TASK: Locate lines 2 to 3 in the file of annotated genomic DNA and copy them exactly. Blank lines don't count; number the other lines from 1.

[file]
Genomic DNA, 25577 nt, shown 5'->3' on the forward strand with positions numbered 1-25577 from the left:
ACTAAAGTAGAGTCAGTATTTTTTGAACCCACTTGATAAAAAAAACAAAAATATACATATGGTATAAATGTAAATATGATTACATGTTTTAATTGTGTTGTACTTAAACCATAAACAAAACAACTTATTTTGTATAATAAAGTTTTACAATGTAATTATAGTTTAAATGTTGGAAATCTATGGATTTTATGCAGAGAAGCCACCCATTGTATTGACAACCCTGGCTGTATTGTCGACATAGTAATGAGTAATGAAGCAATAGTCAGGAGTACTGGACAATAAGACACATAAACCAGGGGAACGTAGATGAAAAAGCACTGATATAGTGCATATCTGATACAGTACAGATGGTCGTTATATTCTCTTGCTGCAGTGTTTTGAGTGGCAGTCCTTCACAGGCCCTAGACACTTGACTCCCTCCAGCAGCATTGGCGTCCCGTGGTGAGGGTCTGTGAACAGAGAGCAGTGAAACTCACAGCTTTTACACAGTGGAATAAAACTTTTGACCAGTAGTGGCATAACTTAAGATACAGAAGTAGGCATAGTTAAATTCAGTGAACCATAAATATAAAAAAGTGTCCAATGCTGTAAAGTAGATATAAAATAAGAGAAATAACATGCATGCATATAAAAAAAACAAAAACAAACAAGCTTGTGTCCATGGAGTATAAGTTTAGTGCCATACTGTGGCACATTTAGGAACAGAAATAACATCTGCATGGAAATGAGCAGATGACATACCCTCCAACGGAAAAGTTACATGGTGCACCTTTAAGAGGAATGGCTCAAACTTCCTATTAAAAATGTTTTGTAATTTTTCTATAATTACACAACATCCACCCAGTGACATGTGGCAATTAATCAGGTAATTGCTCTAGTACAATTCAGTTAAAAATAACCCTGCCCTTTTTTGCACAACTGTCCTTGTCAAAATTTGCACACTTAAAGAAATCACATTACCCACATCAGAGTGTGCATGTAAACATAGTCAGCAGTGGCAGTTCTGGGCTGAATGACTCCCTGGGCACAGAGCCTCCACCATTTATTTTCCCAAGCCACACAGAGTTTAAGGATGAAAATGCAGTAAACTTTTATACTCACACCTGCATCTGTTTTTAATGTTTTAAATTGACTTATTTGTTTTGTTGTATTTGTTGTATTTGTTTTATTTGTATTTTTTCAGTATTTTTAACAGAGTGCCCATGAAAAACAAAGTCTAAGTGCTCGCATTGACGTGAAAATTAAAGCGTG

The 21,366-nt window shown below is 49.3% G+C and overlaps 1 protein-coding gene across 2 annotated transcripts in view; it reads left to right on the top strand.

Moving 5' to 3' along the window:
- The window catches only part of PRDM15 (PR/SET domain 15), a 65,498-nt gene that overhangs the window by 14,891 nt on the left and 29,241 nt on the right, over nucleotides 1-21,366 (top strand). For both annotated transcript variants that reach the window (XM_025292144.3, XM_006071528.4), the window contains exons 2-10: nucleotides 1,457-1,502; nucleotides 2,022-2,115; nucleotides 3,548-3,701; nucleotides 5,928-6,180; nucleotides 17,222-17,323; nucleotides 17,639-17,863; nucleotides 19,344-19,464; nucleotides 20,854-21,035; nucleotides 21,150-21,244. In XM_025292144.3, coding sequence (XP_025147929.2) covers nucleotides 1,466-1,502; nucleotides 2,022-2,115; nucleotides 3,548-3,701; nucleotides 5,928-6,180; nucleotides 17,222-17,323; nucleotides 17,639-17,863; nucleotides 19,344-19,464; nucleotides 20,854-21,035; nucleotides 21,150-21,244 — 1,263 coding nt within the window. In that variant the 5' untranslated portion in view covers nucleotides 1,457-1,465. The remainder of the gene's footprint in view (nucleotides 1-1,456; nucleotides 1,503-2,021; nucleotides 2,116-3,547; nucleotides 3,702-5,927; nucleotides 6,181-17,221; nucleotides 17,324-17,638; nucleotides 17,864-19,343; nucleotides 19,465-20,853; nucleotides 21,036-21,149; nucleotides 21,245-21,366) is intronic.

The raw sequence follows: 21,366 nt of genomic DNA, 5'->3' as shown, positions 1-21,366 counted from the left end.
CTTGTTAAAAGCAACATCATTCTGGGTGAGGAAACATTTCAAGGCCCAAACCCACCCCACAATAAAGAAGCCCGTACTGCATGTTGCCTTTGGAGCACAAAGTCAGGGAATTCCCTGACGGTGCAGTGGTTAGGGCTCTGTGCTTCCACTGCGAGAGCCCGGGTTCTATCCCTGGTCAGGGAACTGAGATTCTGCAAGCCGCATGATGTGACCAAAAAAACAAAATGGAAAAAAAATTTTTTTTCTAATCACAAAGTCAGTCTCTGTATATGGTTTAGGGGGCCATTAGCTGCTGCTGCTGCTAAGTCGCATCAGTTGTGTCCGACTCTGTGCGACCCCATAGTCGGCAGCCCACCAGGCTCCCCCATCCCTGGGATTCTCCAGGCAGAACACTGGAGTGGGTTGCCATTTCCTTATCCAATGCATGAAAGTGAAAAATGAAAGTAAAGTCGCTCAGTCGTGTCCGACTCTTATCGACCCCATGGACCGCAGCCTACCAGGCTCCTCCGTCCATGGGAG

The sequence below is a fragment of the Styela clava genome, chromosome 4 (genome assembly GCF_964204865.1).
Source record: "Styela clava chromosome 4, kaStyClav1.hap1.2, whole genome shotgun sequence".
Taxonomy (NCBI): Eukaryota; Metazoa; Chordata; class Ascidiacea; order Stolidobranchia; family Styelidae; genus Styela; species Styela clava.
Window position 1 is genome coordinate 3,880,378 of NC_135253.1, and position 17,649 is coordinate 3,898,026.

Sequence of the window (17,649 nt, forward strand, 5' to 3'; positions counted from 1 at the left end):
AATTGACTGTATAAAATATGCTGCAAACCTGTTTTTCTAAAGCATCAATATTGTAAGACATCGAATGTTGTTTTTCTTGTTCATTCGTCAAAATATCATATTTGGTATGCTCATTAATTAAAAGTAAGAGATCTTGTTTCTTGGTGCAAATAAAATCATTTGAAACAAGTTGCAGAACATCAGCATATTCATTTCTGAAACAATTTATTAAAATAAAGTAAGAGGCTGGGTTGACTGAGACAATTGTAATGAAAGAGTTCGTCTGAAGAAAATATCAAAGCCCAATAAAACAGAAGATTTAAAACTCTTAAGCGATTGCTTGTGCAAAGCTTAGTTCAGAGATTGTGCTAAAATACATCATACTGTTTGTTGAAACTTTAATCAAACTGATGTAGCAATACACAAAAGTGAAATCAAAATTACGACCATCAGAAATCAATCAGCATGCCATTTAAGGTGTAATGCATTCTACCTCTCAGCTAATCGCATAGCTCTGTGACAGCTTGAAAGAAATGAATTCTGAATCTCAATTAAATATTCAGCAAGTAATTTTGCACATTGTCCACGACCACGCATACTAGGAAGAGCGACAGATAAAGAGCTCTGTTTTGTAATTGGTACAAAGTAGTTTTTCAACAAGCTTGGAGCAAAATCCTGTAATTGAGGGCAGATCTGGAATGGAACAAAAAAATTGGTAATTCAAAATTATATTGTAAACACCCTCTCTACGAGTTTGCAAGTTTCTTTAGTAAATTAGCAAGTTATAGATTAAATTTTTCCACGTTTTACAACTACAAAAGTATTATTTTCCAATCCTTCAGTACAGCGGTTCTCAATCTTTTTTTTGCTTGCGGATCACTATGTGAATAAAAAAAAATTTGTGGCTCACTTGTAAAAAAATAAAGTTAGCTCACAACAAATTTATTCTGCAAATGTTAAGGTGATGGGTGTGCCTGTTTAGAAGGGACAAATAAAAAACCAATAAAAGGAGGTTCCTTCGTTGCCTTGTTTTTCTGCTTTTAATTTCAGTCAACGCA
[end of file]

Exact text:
ACTAAAGTAGAGTCAGTATTTTTTGAACCCACTTGATAAAAAAAACAAAAATATACATATGGTATAAATGTAAATATGATTACATGTTTTAATTGTGTTGTACTTAAACCATAAACAAAACAACTTATTTTGTATAATAAAGTTTTACAATGTAATTATAGTTTAAATGTTGGAAATCTATGGATTTTATGCAGAGAAGCCACCCATTGTATTGACAACCCTGGCTGTATTGTCGACATAGTAATGAGTAATGAAGCAATAGTCAGGAGTACTGGACAATAAGACACATAAACCAGGGGAACGTAGATGAAAAAGCACTGATATAGTGCATATCTGATACAGTACAGATGGTCGTTATATTCTCTTGCTGCAGTGTTTTGAGTGGCAGTCCTTCACAGGCCCTAGACACTTGACTCCCTCCAGCAGCATTGGCGTCCCGTGGTGAGGGTCTGTGAACAGAGAGCAGTGAAACTCACAGCTTTTACACAGTGGAATAAAACTTTTGACCAGTAGTGGCATAACTTAAGATACAGAAGTAGGCATAGTTAAATTCAGTGAACCATAAATATAAAAAAGTGTCCAATGCTGTAAAGTAGATATAAAATAAGAGAAATAACATGCATGCATATAAAAAAAACAAAAACAAACAAGCTTGTGTCCATGGAGTATAAGTTTAGTGCCATACTGTGGCACATTTAGGAACAGAAATAACATCTGCATGGAAATGAGCAGATGACATACCCTCCAACGGAAAAGTTACATGGTGCACCTTTAAGAGGAATGGCTCAAACTTCCTATTAAAAATGTTTTGTAATTTTTCTATAATTACACAACATCCACCCAGTGACATGTGGCAATTAATCAGGTAATTGCTCTAGTACAATTCAGTTAAAAATAACCCTGCCCTTTTTTGCACAACTGTCCTTGTCAAAATTTGCACACTTAAAGAAATCACATTACCCACATCAGAGTGTGCATGTAAACATAGTCAGCAGTGGCAGTTCTGGGCTGAATGACTCCCTGGGCACAGAGCCTCCACCATTTATTTTCCCAAGCCACACAGAGTTTAAGGATGAAAATGCAGTAAACTTTTATACTCACACCTGCATCTGTTTTTAATGTTTTAAATTGACTTATTTGTTTTGTTGTATTTGTTGTATTTGTTTTATTTGTATTTTTTCAGTATTTTTAACAGAGTGCCCATGAAAAACAAAGTCTAAGTGCTCGCATTGACGTGAAAATTAAAGCGTG

The 21,366-nt window shown below is 49.3% G+C and overlaps 1 protein-coding gene across 2 annotated transcripts in view; it reads left to right on the top strand.